The hiring of two new employees in the Kane County Division of Environmental & Water Resources might not make a headline that grabs you out of your seat, but the hiring of these two probably should.
Because the work Cecilia Govrik and Rob Linke do in the coming years will impact the quality of the water you drink, the floodplains around your home and the streams and rivers that make Kane County such a beautiful place to live, work and play.
Govrik was hired in April as a resource management coordinator for the Environmental Division, replacing Karen Kosky, who went on to a job with Argonne National Laboratory. Linke was hired in May as a water resources engineer with the Water Resource Division, in the wake of the retirement of Paul Schuch, the near-legendary director who literally wrote the book on Kane County’s stormwater management.
These hires continue the division’s efforts to save taxpayers’ money and provide the high level of services they expect, Division Director Kenneth Anderson said.
“These two staff members bring their respective talents and experiences to enhance the county’s abilities to serve the public and protect the natural resources of Kane County,” Anderson said. “We look forward to the difference they will make.”
Govrik will be responsible for implementing the Kane County Operational Sustainability Plan, a coordinated strategy that focuses on protecting the triple bottom line — the environmental, social and economic aspects of division operations.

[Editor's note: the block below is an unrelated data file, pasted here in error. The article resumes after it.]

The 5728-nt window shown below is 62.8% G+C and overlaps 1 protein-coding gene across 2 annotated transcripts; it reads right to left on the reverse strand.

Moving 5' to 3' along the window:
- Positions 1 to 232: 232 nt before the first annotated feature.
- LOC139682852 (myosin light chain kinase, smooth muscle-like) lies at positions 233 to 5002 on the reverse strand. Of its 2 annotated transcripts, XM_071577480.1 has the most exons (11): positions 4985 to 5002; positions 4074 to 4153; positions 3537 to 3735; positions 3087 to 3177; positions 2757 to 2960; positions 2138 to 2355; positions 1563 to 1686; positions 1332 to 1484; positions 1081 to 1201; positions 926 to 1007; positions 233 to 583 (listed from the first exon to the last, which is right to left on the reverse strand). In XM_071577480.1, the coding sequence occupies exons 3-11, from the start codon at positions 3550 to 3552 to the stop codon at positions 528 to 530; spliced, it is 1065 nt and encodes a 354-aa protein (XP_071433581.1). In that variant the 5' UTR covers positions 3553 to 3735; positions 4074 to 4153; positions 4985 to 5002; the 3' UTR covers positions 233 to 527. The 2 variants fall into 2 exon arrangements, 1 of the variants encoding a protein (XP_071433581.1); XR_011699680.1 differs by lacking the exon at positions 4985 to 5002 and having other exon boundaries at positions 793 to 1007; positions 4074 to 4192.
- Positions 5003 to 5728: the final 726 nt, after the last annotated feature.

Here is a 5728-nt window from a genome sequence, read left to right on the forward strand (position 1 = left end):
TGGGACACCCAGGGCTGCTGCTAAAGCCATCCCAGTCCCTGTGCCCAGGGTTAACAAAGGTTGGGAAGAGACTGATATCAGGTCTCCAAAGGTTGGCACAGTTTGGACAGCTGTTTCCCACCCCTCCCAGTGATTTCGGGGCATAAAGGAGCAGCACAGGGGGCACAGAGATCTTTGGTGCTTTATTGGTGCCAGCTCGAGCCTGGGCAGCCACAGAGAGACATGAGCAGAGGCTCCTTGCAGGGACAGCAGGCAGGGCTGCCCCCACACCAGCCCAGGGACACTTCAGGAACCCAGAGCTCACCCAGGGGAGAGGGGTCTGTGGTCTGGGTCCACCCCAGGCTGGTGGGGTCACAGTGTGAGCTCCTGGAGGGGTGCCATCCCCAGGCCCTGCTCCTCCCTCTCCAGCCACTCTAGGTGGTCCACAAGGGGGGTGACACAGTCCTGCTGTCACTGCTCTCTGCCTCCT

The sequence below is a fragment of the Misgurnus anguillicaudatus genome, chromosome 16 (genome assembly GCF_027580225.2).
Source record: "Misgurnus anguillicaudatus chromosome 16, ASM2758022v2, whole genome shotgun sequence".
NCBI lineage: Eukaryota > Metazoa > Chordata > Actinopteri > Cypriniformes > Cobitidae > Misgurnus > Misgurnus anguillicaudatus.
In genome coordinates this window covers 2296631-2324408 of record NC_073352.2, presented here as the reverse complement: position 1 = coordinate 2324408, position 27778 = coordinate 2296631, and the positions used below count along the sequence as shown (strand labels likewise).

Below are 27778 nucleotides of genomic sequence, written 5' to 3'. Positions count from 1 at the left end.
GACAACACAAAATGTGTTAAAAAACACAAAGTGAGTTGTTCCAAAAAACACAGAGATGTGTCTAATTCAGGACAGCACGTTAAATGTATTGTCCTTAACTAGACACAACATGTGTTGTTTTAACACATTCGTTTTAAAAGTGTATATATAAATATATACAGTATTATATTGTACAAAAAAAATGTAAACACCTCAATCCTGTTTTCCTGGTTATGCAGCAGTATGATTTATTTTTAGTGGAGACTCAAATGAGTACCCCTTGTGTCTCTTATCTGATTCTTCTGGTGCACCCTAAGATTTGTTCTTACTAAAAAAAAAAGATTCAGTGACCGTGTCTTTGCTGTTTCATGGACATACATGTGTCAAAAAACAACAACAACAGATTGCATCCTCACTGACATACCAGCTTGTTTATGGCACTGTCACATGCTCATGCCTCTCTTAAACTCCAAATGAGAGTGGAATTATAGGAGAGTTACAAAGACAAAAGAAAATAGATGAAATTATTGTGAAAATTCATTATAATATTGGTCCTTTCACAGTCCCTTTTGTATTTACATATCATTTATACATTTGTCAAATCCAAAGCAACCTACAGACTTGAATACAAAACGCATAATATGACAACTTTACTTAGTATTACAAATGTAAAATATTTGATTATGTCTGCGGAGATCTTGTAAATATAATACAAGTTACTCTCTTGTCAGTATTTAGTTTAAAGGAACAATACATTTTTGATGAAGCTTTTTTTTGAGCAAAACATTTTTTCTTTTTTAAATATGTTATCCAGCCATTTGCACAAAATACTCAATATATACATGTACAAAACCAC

“As a Kane County resident, I’m invested in seeing the Sustainability Plan carried out to protect our local resources and make wise use of taxpayer dollars,” Govrik said. “And implementing the energy and water conservation measures in this plan over the next five years will have a positive and lasting impact on our natural resources, while reducing county operational costs.”
Govrik earned a bachelor’s degree in Environmental Studies from Hamline University in St. Paul, Minnesota, and a master of science degree in Environmental Policy & Management from the University of Denver. She has more than 10 years’ experience managing environmental projects for nonprofit organizations and government agencies.
Linke brings 19 years of consulting engineering experience to the county, and is both a licensed professional engineer and certified floodplain manager. His expertise in stormwater and floodplain management, watershed planning, green infrastructure design and stream and river restoration will be used in a number of programs and services the division provides to the citizens of Kane County.
The Kane County Division of Environmental & Water Resources serves the citizens of Kane County by enforcing county ordinances and developing sustainable policies and procedures.
“The county’s water resources serve as the backbone of our region’s natural environment,” Linke said. “We depend on those resources for the water we drink, for disposal of our wastewater and stormwater, as well as recreational opportunities such as paddling and fishing. I’m looking forward to serving the public by working with residents and officials to solve existing drainage issues while protecting the water resources that we all depend upon.”
SOURCE: Kane County Division of Environmental & Water Resources Department